Will Brazil be ready for the World Cup?

A spate of recent reports in the press suggests that matters in Brazil ahead of next summer’s FIFA World Cup are less than satisfactory. The question is, however, whether the infrastructure delays are also reflected in a lack of preparedness on the broadcast side.

As is becoming traditional in the build-up to any major sporting event, reports are starting to circulate with increasing frequency about Brazil’s lack of readiness to stage FIFA 2016. Actually, to be fair, they have been there from the very start of the process when Brazil won the bid, and while it is always tempting to dismiss a degree of such reporting as a special kind of Anglo-Saxon chauvinism (Greece was vilified in print in the run up to a generally successful Athens 2004) there is definite substance to the worries.

Essentially, it is the infrastructure upgrades required to handle the sheer number of projected visitors to the tournament that are causing the major headaches. Brazil is a large country with an ageing and inefficient transport system, and the travel logistics in particular are causing concern.

Sao Paulo Guarulhos International, where up to three million fans are expected to land, was recently ranked the worst of 26 major Latin American airports surveyed by Latin Trade magazine, and of the $3.3bn allocated to upgrade the dozen host city airports, only 3% had been spent back in March according to Reuters. In the southern city of Porto Alegre, work on expanding the airport terminal at a cost of $69 million has not even begun, and the whole situation is getting caught up in a political argument too about breaking the monopoly power of Infraero, the federal airports agency.

Then there are the hotels, where shortage of rooms is a chronic problem. Rio promised to add 22,000 rooms by 2014, but forecasts are that it will be fortunate to add half that number. Plans to hire half a dozen cruise ships to house visitors and moor them in a harbour that itself needs work hardly inspire confidence.

All in all, the Brazilian government promised to undertake $1 trillion of public works over this decade, much of it crucial to the smooth running of the World Cup and the Olympics two years later. That it has yet to deliver and the price is going up can be laid at a changing combination of corruption, inflation or high taxes depending on your own political persuasion.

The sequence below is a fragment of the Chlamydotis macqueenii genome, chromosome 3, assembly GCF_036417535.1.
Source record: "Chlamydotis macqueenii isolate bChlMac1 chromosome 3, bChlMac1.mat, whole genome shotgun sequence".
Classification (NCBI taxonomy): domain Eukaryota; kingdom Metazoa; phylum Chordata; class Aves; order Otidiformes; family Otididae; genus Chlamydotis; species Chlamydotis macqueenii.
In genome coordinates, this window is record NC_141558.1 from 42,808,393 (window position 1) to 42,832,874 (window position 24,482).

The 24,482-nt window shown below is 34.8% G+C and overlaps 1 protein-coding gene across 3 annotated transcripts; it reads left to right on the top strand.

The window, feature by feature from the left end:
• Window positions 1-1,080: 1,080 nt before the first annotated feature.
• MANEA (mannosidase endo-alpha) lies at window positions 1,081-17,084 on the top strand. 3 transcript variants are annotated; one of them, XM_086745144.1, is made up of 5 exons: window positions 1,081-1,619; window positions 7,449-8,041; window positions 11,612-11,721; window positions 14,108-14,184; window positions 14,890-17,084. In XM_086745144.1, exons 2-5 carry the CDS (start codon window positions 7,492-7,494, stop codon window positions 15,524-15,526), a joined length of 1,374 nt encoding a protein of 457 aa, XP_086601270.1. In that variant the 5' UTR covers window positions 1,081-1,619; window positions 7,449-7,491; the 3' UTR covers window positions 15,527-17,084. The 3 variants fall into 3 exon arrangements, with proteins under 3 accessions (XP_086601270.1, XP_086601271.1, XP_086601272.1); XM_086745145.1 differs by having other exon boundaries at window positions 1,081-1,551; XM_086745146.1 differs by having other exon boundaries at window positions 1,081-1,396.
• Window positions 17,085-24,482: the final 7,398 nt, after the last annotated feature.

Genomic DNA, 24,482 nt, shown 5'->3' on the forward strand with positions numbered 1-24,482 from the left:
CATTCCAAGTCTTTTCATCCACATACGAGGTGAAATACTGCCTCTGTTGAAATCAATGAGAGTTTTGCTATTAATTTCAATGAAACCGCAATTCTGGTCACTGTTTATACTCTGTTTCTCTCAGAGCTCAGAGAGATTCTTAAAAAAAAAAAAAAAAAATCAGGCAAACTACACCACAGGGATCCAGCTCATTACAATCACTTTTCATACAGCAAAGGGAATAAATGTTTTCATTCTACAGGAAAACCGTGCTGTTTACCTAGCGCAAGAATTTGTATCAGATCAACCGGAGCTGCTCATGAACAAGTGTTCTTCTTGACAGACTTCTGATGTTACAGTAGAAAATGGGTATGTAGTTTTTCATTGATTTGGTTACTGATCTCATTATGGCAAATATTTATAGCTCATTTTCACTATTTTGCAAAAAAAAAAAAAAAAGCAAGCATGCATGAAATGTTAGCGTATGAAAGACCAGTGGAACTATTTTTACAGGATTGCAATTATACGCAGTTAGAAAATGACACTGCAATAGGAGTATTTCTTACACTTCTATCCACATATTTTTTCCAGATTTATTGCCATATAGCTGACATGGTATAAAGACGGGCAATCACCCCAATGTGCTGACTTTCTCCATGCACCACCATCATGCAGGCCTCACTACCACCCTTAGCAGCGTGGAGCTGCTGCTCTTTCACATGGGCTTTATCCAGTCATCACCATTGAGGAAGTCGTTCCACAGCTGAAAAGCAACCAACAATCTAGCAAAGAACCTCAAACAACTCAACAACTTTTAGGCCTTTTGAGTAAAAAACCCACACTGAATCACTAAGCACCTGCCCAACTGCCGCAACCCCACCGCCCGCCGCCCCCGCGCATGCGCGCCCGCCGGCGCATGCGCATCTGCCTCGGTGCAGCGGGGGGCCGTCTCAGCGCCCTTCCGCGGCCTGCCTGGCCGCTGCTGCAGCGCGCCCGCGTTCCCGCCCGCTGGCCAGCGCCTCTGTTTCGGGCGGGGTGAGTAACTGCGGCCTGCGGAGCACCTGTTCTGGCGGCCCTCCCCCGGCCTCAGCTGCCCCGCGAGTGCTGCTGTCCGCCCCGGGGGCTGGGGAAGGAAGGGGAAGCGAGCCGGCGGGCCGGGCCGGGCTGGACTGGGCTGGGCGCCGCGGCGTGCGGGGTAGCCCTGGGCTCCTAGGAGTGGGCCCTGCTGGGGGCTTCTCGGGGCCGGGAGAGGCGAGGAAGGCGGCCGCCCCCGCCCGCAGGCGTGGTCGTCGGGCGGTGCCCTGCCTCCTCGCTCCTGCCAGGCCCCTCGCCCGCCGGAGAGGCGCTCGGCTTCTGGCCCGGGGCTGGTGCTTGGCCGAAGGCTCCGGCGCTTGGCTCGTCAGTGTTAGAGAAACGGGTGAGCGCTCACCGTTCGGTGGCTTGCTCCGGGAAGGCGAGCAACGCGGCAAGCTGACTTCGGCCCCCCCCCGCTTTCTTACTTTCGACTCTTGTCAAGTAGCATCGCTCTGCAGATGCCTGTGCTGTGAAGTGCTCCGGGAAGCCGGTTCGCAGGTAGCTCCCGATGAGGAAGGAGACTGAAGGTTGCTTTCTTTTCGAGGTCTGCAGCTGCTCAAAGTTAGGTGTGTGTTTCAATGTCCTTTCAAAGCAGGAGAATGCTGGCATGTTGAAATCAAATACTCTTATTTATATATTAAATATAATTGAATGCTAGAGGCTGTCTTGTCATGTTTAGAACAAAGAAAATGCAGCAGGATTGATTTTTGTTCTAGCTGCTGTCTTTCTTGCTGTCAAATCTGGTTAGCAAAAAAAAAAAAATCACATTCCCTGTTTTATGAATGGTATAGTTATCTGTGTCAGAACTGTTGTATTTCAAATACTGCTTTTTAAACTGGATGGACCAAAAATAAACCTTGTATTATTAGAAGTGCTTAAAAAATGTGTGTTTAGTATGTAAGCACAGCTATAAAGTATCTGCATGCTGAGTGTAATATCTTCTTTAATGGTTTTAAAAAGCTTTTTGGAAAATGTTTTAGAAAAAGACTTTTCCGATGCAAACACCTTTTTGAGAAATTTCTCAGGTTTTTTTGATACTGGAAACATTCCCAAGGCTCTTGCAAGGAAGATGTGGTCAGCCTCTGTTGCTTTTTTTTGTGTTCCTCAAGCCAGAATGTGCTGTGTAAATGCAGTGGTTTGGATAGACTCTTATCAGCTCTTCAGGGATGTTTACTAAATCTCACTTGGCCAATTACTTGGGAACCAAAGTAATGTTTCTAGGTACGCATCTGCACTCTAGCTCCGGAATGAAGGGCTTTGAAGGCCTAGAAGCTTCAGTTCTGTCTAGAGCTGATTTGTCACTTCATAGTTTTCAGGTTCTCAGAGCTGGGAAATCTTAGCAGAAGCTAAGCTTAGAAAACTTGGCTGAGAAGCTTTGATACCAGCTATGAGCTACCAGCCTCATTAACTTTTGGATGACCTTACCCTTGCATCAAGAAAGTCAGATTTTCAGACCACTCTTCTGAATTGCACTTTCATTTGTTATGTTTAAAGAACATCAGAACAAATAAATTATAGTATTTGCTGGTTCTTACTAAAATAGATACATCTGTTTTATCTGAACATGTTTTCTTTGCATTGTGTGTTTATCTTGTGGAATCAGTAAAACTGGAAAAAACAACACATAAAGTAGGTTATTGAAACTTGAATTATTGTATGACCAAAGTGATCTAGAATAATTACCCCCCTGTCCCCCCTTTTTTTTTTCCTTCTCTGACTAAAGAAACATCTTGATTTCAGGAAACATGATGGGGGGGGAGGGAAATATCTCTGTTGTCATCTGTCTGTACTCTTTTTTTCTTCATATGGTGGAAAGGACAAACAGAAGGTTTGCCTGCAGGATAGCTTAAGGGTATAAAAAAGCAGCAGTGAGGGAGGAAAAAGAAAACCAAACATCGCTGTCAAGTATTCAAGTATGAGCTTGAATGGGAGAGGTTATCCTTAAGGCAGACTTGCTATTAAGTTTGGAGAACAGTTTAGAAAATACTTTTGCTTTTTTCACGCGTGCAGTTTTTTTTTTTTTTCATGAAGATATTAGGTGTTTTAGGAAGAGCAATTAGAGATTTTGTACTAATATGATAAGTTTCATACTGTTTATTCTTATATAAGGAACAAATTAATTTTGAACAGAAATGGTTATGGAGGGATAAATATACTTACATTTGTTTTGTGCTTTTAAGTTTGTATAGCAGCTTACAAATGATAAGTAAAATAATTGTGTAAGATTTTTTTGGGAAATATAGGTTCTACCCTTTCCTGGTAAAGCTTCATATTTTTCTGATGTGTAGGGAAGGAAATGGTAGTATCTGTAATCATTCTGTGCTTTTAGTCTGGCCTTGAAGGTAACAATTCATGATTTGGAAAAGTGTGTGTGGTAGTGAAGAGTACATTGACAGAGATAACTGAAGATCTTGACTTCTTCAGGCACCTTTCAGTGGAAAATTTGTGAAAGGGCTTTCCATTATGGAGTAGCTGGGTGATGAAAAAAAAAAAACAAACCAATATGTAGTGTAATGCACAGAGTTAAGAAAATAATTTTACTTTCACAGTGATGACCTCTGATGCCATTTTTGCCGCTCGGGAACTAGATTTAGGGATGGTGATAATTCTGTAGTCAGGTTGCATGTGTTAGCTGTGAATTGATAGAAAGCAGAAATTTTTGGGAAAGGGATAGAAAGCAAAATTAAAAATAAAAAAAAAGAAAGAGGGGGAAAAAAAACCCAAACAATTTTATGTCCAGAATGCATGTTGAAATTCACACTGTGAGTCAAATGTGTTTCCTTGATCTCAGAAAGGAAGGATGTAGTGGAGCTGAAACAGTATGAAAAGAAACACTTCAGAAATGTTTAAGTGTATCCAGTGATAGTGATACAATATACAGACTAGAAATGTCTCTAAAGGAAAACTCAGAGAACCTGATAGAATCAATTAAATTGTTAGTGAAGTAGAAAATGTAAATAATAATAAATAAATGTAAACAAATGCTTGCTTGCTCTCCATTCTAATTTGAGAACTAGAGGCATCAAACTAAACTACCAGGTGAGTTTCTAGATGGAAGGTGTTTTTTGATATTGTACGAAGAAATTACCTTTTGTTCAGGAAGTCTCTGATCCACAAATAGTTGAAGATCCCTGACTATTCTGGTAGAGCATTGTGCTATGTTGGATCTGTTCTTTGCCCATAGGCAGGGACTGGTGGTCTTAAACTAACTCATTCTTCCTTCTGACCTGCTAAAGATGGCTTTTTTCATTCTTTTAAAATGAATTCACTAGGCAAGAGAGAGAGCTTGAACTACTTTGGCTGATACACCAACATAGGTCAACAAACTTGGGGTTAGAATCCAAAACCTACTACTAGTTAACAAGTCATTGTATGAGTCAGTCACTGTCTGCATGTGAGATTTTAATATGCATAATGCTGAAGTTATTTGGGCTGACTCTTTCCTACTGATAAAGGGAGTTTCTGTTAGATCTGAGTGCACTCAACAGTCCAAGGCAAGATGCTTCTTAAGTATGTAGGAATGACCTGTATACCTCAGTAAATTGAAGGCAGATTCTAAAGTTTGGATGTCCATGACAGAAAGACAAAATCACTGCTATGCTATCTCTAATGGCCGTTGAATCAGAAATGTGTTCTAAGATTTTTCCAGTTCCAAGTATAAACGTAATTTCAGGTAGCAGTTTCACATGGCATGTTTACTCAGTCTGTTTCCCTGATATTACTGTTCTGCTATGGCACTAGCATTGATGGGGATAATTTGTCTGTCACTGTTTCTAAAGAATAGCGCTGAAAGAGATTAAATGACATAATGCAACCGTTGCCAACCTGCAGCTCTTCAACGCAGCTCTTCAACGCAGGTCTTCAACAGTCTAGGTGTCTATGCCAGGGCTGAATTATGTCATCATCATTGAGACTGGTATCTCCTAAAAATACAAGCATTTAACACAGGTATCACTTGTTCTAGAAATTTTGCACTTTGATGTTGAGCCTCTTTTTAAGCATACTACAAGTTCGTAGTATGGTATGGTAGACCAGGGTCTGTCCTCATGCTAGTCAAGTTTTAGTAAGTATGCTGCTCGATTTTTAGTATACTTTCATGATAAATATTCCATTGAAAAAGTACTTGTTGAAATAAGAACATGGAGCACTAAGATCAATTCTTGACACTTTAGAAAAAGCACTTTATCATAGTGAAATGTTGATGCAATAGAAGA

As to the stadia, It was recently revealed that only one of the six new stadiums – the venue for the opening match in Sao Paulo – is on schedule to be completed by the end of this year, the initial deadline given by FIFA. The others should be ready by the start of the tournament – which is the main thing – but there is a widespread belief that it is the stadia work, which includes $500m of upgrades to Rio’s Maracana Stadium, that is swallowing up a disproportionate amount of both funds and resources

So, where does this all leave the broadcast effort? Not surprisingly given the delicacy of the situation, no-one wanted to speak on the record, but the consensus among the broadcasters that SVG Europe has spoken to is that FIFA and HBS have done a good job of getting things ready. The Confederations Cup looked good, and any lingering concerns about fibre connectivity will hopefully be dispelled by the time it comes round to the second FIFA World Broadcaster Meeting held immediately after the final draw on 8 December.

Even the new turnkey multimedia second screen services are considered to be fairly bulletproof, as the rights’ holders happily lean on HBS’ experience of producing coverage from previous tournaments. Indeed, the 34 camera multilateral camera plan is a simple enhancement from the 32 camera 2010 coverage, including two new super slo reverse-angle 6m cameras, a cable system and an aerial camera for all matches where the venue infrastructure permits.

“As far as the host goes, there are no problems that I can see and there are plenty of reasons to be cheerful,” one European broadcaster commented, before adding: “The rest of it won’t be anywhere near as easy.”

Unilaterals are the area causing concern, though not so much from a technical standpoint as from the logistical one that ties into the rest of Brazil’s communication and infrastructure problems. Moving kit around is set to be challenging, mobile signals and mobile internet – which has become essential in OB ops all of a sudden – is patchy, and there is a pronounced shortage of reasonable standard accommodation, especially as you get out to the further flung host cities.

Interestingly – and surprisingly given some of the recent demos and protests in the country – it seems there is little repeat of the security worries that dominated so much of the discussion ahead of South Africa, but the advice coming from all and sundry is that you need reliable Brazilian consultants on the ground capable of working at all levels with other Brazilians to ensure that things go smoothly.

“I can’t say I’m looking forward to it,” said one chief engineer. “It will work but it won’t be the easiest.”

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